Yesterday we spent the whole day working on our Atlas square, carrying out timed counts of the birds in six different tetrads. That’s the Atlas Aves Invernantes e Migradoras or Atlas of Wintering and Migratory Birds, a project co-ordinated by SPEA which started last August and will continue until February 2013.
Our survey area is a 10km square in the rolling hills north of Tavira. It’s not far away and there are parts of it that we have regularly driven through, but we haven’t really done much birding there until now. Visiting and birding in new areas are the bonuses that come from atlas survey work.
Green Sandpiper – one of four wader species that we found along a short stretch of the Ribeira de Beliche
Earlier in the week there was a cross border trip to the Doñana area, the highlight of which was finding a really wet and muddy ricefield that was just teeming with birds. There were thousands of waders of at least ten species plus Glossy Ibises, Yellow and White Wagtails, Little Egrets, Purple Swamp-hens, Meadow Pipits and probably more. Nearby, La Cañada de Rianzuela was also full of birds but otherwise much of Doñana was very dry and rather birdless. It’s a bit ironic that the birdiest area should be outside the National Park!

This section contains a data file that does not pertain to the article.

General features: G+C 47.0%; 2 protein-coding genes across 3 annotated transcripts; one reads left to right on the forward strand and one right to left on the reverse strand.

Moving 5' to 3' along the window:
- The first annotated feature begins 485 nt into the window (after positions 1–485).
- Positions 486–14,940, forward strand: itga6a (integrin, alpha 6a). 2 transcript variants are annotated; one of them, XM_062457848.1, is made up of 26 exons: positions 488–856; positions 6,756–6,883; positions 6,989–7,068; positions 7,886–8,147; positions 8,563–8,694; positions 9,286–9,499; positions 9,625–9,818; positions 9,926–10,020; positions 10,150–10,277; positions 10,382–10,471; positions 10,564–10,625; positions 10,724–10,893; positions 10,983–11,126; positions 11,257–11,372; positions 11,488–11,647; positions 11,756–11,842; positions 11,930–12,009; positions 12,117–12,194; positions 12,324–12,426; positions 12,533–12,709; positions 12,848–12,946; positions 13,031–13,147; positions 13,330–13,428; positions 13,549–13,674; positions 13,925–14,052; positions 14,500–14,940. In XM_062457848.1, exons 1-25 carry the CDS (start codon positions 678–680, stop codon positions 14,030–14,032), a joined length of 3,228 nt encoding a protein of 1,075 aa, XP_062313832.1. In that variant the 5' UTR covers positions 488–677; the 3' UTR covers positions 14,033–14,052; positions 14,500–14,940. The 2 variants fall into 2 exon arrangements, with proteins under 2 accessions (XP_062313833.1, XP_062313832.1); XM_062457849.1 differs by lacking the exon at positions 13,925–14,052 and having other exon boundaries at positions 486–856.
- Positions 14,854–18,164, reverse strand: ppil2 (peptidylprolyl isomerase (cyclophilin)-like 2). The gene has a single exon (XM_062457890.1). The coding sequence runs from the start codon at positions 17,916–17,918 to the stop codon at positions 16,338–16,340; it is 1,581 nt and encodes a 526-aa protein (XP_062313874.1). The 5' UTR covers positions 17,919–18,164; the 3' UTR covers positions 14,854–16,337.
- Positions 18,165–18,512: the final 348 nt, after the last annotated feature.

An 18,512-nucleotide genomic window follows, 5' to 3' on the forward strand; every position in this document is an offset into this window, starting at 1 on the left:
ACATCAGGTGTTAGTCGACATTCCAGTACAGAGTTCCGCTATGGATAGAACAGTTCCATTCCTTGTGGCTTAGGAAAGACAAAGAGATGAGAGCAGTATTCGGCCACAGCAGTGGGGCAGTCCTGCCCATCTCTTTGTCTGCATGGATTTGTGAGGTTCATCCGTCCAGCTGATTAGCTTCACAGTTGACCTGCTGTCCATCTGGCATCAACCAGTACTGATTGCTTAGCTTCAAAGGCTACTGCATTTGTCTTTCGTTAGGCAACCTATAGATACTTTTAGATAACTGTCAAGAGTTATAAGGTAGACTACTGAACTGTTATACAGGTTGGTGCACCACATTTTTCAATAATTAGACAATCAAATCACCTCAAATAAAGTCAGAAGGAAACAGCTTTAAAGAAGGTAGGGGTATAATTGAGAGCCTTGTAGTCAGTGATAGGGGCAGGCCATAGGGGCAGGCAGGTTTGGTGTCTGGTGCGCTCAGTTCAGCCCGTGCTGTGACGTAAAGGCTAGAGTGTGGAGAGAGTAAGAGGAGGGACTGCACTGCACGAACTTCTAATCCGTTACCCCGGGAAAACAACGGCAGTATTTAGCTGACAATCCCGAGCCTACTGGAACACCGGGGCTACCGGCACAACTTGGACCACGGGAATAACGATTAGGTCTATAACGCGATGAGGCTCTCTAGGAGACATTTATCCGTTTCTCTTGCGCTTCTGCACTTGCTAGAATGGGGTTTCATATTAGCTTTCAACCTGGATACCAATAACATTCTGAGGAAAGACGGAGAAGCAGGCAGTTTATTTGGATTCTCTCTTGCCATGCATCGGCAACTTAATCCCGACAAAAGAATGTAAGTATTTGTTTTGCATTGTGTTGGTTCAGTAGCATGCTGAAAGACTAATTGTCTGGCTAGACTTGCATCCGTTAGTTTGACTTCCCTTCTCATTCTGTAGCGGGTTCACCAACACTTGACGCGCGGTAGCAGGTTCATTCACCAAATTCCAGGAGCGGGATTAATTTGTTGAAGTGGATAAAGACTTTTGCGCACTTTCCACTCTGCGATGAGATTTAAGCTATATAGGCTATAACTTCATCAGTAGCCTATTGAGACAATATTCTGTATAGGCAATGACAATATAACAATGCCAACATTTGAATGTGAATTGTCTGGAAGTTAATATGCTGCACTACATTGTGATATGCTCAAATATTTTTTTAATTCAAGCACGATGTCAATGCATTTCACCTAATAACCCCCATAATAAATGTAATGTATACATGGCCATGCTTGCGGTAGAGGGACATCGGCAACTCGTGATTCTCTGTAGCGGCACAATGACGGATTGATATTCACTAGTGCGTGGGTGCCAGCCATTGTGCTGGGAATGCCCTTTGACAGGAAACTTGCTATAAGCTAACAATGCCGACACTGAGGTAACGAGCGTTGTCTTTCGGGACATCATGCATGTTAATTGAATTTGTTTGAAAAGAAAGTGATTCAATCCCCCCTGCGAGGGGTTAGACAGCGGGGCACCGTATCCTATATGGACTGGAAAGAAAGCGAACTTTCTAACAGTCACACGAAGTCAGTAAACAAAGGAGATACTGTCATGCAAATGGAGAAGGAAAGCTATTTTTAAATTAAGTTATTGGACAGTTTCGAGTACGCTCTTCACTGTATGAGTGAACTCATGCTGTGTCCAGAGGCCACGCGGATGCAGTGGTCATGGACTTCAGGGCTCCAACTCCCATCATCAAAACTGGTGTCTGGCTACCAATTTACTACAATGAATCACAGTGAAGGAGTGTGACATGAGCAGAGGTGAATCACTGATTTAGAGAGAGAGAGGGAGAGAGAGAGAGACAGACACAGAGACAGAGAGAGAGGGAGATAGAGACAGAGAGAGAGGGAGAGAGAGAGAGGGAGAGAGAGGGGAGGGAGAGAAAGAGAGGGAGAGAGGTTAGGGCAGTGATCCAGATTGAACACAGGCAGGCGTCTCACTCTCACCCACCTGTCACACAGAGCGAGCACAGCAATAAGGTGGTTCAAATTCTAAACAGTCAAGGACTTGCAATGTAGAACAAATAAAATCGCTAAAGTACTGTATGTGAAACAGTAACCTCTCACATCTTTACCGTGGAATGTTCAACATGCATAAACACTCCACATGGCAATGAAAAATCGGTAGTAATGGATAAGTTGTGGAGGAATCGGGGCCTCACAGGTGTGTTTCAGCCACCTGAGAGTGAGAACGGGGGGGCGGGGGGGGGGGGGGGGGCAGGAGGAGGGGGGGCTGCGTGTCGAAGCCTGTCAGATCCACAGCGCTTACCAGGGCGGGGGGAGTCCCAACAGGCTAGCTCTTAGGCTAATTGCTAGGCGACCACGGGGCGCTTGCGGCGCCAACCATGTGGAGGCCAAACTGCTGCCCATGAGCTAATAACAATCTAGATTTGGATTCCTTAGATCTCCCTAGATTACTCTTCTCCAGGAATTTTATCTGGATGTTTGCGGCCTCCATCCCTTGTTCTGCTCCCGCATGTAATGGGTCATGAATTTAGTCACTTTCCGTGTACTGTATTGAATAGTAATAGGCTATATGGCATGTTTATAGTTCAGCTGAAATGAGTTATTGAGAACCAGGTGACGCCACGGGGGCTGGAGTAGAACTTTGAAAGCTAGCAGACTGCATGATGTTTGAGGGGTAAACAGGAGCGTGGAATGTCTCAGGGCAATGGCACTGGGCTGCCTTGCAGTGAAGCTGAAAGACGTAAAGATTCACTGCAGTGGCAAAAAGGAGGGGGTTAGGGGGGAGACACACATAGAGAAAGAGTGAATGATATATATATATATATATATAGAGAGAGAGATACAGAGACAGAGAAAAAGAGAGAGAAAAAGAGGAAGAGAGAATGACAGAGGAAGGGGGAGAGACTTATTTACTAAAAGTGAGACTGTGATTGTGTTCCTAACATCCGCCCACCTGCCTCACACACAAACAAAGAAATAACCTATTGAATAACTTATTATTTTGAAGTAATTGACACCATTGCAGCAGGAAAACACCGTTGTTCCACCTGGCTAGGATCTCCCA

Little Ringed Plover – many were seen in the flooded ricefield and there was one in our Atlas square
We spent one morning last week near Castro Marim helping to make artificial flamingo nests. They have been sited in a protected area where there is no public access and the idea, which has been successful elsewhere, is that such nests might stimulate some of the Greater Flamingos that occur there to stay and breed. There was an unsuccessful nesting attempt at Lagoa dos Salgados in 2010 that was widely reported as being the first in the Algarve but there is actually a record of successful breeding at Castro Marim in 1987. Maybe they will try again...
Otherwise we’ve been birding at the regular sites along the Algarve coast. We were pleased to find that the two long-staying Snow Buntings were still in more or less the same spot along the beach at Vila Real de Santo António where they were first seen before Christmas. Debate continues concerning their subspecific identity!
At Vilamoura we were able to find only four Ferruginous Ducks but there have been reports recently of as many as 17 of them there.
Mediterranean Gulls have been a feature of the saltpans at Olhão. More than 200 of them were counted this week including several with colour-rings, birds originating from France and Belgium it seems. There are also two pairs of Common Shelducks displaying there, a species that appears to be increasing in number in the Algarve.
In the last few days we’ve also seen a Dutch-ringed Black-tailed Godwit, both French- and Spanish-ringed Greater Flamingos and a ‘rescued’ Yellow-legged Gull that acquired its colour-ring here in the Algarve at the Centro de Recuperacao e Investigacao de Animais Selvagens where it was presumably treated successfully.